January 13, 2004  
Volume 97, Issue 56  

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Strawberries in January a great way to shake off winter blues

Strawberries in January
Starring: Deborah Hay, Jonathan Goad, Peter Krantz
Written by: Evelyne de la Cheneliére
Directed by: Susan Ferley

By Christopher Hodge
Gazette Staff

Gazette file photo
HOW’S THAT FOR DRAMATIC FLAIR? Jonathan Goad (Francois) and Deborah Hay (Sophie) star in Strawberries in January.

Strawberries in January? What a novel idea! That’s the type of fresh thinking The Grand Theatre has in store for theatre goers this month with the unveiling of their new production Strawberries in January. It’s a quaint, adorable, romantic comedy that will thaw the hearts of even the most frigid audience.

Translated from the original French play by Evelyne de la Cheneliére, Strawberries follows the pursuits of four terminal singles as they stumble through chance meetings and poetic encounters in the hopes of one day finding love.

Whereas the depth of many romantic leads tends to be paper thin, the four principle characters in Strawberries are well-rounded and surprisingly real in the complexity of their simple lives. They are everyone, and yet no one, as if inspired rather then manifested. You are left with the sense these are people you might know, or even that you might be one of them.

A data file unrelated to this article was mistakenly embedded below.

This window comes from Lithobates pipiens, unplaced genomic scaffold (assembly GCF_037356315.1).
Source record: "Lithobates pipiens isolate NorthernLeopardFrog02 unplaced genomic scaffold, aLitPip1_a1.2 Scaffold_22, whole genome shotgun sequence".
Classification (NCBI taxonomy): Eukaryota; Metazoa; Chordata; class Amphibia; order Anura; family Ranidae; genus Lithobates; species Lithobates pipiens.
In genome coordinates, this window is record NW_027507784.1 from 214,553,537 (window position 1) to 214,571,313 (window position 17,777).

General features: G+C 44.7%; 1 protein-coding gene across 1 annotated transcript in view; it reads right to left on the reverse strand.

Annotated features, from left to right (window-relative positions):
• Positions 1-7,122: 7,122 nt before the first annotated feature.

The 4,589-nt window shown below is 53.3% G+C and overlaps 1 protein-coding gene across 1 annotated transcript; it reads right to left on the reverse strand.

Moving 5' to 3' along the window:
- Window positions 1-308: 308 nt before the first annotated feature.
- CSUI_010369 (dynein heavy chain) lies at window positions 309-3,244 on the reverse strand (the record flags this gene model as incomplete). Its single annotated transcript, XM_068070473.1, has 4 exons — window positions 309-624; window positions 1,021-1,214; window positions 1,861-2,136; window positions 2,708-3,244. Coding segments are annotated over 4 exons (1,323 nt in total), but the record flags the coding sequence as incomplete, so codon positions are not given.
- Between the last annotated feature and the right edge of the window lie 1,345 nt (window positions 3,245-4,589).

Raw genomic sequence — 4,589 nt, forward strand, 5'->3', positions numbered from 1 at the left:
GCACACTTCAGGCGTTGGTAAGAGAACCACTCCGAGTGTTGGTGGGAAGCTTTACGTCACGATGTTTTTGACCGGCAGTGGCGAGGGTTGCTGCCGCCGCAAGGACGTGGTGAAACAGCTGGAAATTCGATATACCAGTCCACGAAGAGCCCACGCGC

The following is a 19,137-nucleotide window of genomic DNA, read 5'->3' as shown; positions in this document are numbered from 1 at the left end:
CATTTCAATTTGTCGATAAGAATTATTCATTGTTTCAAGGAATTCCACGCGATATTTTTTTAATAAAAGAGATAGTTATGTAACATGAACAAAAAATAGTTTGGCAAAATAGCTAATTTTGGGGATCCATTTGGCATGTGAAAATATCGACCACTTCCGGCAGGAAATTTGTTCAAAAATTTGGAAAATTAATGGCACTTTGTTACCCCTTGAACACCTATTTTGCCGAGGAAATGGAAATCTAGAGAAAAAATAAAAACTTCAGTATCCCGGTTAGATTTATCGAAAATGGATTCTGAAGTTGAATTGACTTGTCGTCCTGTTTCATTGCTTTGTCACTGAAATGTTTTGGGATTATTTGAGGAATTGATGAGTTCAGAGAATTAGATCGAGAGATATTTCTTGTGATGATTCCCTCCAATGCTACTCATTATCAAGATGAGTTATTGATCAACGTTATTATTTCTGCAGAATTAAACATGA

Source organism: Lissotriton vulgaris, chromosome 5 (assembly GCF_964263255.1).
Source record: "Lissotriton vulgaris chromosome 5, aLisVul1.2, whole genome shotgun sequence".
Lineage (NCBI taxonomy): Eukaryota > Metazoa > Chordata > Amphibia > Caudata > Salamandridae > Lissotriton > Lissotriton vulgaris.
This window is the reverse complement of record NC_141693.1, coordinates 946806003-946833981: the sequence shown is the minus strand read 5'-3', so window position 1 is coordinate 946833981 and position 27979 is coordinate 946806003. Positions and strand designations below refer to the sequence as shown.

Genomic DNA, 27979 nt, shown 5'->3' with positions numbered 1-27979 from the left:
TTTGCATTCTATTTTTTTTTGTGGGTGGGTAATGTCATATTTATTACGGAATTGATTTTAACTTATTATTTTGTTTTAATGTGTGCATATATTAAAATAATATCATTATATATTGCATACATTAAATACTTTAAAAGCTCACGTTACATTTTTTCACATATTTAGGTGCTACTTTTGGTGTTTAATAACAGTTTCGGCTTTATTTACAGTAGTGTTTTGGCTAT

The actors are able to convince the audience that not every prince needs to be charming — that even dull, normal people can be swept off their feet.

Of note is Hay as Sophie, the eccentric, stumbling socialite who seems convinced she is somehow destined to find a mate who is the embodiment of the quintessential Hollywood leading man.

Sophie is gifted with many of the play’s most memorable punchlines. During one scene at a dinner party hosted by Francois (Goad), having felt cornered and awkward, Sophie accidentally blurts out that she finds Robert (Krantz) “annoying.” The line is delivered with perfect comic pitch.

Meanwhile, as the drama between the three principal characters unfolds, a second storyline starring Lea (Diana Donnelly) follows suit, until it too falls into place during the play’s touching finale. The audience is delivered a complete package, one that does not tire or strain their attention spans.

Although stiff in appearance, the set design surprisingly bends and folds to the whims of the actors. It pays homage to early art deco design, and uses only a few flies and a flood of multi-toned light to instantly transform into a variety of different settings. During one scene, it is a quaint coffee shop nestled within the chaos and noise of Montréal, and the next, a quiet secluded country inn.

Strawberries is the type of feel-good play that succeeds where many of Hollywood’s feel-good movies fail. It does not merely play out as a formulated scenario — boy meets girl, boy wants girl, boy gets girl. Far from it. The production is a well-orchestrated piece, equally divided amongst four participants who, although flawed, never stoop to a level that is below the audience’s intelligence. They may be lovesick, but they’re not fools.

During a month when television and movies are serving up stale leftovers, Strawberries is the ideal way to combat a bad case of the January blahs.

Strawberries in January will be playing at The Grand Theatre from Jan. 6 to 24. Call 672-8800 for tickets and information.



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